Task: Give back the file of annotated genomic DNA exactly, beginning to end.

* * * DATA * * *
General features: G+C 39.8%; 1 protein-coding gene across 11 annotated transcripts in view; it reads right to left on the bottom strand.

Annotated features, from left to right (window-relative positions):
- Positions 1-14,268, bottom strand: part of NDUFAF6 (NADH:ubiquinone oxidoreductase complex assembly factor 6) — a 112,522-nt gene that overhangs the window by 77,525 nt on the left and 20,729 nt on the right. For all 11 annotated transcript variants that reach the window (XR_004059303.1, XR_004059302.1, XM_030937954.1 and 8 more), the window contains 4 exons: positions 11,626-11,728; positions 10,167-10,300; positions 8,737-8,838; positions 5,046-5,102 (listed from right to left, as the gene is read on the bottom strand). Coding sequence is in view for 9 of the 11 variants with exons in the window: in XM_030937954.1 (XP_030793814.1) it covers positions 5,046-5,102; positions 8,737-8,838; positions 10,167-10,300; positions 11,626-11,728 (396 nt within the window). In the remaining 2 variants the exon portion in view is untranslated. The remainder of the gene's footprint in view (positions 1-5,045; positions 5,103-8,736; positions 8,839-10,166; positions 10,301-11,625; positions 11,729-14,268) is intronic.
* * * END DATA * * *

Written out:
General features: G+C 39.8%; 1 protein-coding gene across 11 annotated transcripts in view; it reads right to left on the bottom strand.

Annotated features, from left to right (window-relative positions):
- Positions 1-14,268, bottom strand: part of NDUFAF6 (NADH:ubiquinone oxidoreductase complex assembly factor 6) — a 112,522-nt gene that overhangs the window by 77,525 nt on the left and 20,729 nt on the right. For all 11 annotated transcript variants that reach the window (XR_004059303.1, XR_004059302.1, XM_030937954.1 and 8 more), the window contains 4 exons: positions 11,626-11,728; positions 10,167-10,300; positions 8,737-8,838; positions 5,046-5,102 (listed from right to left, as the gene is read on the bottom strand). Coding sequence is in view for 9 of the 11 variants with exons in the window: in XM_030937954.1 (XP_030793814.1) it covers positions 5,046-5,102; positions 8,737-8,838; positions 10,167-10,300; positions 11,626-11,728 (396 nt within the window). In the remaining 2 variants the exon portion in view is untranslated. The remainder of the gene's footprint in view (positions 1-5,045; positions 5,103-8,736; positions 8,839-10,166; positions 10,301-11,625; positions 11,729-14,268) is intronic.